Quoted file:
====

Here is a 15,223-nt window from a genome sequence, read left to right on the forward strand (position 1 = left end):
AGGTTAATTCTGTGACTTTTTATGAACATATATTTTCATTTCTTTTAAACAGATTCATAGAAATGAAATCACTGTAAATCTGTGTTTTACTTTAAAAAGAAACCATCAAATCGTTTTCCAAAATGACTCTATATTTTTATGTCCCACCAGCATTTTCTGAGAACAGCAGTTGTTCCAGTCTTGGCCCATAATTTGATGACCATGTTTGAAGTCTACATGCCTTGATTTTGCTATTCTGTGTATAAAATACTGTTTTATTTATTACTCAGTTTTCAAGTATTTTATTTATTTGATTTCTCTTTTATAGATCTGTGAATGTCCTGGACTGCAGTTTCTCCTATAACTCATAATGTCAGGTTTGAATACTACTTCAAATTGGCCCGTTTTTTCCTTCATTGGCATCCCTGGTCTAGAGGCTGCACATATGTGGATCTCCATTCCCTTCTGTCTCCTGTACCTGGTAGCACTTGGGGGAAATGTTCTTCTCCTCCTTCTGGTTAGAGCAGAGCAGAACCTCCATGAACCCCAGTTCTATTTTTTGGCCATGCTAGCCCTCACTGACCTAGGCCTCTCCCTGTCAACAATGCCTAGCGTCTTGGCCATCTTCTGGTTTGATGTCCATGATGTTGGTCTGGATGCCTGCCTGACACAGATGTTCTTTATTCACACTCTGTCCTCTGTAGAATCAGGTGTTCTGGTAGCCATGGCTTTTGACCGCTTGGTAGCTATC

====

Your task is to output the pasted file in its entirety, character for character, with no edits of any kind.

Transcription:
Here is a 15,223-nt window from a genome sequence, read left to right on the forward strand (position 1 = left end):
AGGTTAATTCTGTGACTTTTTATGAACATATATTTTCATTTCTTTTAAACAGATTCATAGAAATGAAATCACTGTAAATCTGTGTTTTACTTTAAAAAGAAACCATCAAATCGTTTTCCAAAATGACTCTATATTTTTATGTCCCACCAGCATTTTCTGAGAACAGCAGTTGTTCCAGTCTTGGCCCATAATTTGATGACCATGTTTGAAGTCTACATGCCTTGATTTTGCTATTCTGTGTATAAAATACTGTTTTATTTATTACTCAGTTTTCAAGTATTTTATTTATTTGATTTCTCTTTTATAGATCTGTGAATGTCCTGGACTGCAGTTTCTCCTATAACTCATAATGTCAGGTTTGAATACTACTTCAAATTGGCCCGTTTTTTCCTTCATTGGCATCCCTGGTCTAGAGGCTGCACATATGTGGATCTCCATTCCCTTCTGTCTCCTGTACCTGGTAGCACTTGGGGGAAATGTTCTTCTCCTCCTTCTGGTTAGAGCAGAGCAGAACCTCCATGAACCCCAGTTCTATTTTTTGGCCATGCTAGCCCTCACTGACCTAGGCCTCTCCCTGTCAACAATGCCTAGCGTCTTGGCCATCTTCTGGTTTGATGTCCATGATGTTGGTCTGGATGCCTGCCTGACACAGATGTTCTTTATTCACACTCTGTCCTCTGTAGAATCAGGTGTTCTGGTAGCCATGGCTTTTGACCGCTTGGTAGCTATC